News / Edmonton

Hookah lounge conflict grows into heated debate

Would-be patron with physical disabilities felt 'profiled and disrespected'

Tyler Hamilton, left, stands with his brother Joshua on Whyte Avenue Thursday.

Kevin Tuong / Metro Order this photo

Tyler Hamilton, left, stands with his brother Joshua on Whyte Avenue Thursday.

A conflict at a Whyte Avenue hookah lounge has sparked discussion over the treatment of people with disabilities.

Joshua Hamilton – who struggles to communicate verbally due to injuries he sustained when he was hit by a van 15 years ago – said he felt "disrespected" after he claims a doorman at Casablanca Shisha Lounge questioned whether it was safe to him to enter.

But Casablanca's staff, who spoke to Metro but declined to share their names, said their recollection of the incident is different — that it was not a confrontation and that they were concerned for Joshua's safety.

Joshua said he was with his brother Tyler and their dad on Sunday when the incident took place. Tyler then wrote about it in a Facebook post.

Tyler said the doorman spoke to him and ignored Joshua while expressing concerns that Tyler might mishandle the coals used for hookah and burn the place down if he entered.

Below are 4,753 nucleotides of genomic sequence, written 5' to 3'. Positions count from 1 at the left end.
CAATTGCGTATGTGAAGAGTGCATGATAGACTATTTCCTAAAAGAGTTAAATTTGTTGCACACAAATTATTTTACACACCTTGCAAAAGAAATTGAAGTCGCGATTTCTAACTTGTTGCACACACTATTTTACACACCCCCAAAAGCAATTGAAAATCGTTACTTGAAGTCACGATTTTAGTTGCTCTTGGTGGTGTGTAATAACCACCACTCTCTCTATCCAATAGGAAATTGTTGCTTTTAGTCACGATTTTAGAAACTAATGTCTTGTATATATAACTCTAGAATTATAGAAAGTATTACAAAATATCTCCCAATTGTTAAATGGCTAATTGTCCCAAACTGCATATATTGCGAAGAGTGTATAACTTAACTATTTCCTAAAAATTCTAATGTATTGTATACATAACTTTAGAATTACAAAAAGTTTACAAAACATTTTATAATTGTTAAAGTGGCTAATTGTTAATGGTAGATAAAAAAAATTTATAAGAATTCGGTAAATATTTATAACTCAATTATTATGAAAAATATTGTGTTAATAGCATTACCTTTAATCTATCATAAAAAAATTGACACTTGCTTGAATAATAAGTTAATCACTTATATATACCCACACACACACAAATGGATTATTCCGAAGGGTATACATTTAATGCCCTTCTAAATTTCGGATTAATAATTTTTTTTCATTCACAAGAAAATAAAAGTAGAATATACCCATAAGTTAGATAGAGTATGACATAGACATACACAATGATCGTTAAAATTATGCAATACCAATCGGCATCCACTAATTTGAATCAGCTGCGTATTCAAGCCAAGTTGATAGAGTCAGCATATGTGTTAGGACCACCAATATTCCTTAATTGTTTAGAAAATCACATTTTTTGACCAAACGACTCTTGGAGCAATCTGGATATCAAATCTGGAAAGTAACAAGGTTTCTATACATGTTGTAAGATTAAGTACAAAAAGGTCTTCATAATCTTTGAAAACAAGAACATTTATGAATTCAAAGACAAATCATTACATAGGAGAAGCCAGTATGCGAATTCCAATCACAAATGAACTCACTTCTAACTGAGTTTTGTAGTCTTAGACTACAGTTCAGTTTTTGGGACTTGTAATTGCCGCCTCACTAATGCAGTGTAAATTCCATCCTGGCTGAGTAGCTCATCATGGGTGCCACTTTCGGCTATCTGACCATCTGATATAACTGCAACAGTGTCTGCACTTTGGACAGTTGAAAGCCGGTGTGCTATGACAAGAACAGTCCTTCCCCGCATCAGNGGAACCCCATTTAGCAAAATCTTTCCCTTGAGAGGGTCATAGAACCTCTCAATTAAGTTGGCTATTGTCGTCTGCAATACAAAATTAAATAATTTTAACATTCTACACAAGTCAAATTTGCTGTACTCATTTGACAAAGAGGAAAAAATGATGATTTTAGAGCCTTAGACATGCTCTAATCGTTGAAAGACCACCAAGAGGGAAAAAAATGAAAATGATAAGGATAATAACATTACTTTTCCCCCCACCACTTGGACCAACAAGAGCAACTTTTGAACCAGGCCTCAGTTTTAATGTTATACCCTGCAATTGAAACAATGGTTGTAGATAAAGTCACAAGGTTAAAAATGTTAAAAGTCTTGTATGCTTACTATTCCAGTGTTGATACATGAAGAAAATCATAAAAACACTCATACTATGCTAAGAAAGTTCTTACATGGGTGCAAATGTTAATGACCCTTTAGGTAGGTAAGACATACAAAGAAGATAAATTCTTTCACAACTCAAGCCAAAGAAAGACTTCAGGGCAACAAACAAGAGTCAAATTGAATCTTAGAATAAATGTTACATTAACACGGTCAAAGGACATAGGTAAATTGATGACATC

“He’s perfectly capable, and I’ve had to tell other people before, but it’s never felt that bad or that incredibly cruel,” Tyler said.

Joshua, communicating by typing into his phone, said he has not been treated like this in public before as a result of his disability.

“Every once in a while I’ll be misunderstood as being deaf, which is fine … But this guy flat out profiled me and disrespected me,” Joshua said.

By going public with the story, the brothers say their aim is not to target Casablanca but to raise awareness of the widespread visual profiling of people with disabilities.

Tyler said many people read the post and said they have similar experiences.

“That’s what took me back the most, was the amount of people who were confirming that,” he said.

The Casablanca doorman told Metro he addressed Joshua rather than Tyler at the door, but did not characterize their meeting as a confrontation. He also noted that he sent Joshua an apology shortly after seeing the Facebook post, in which he said he would do anything he could to make amends.

“My first concern was his wellbeing,” he said.

He added the lounge feels “harassed and threatened” after being swarmed by negative messages online and he is now considering legal action against the Hamiltons.

“This is blown out of proportion completely.”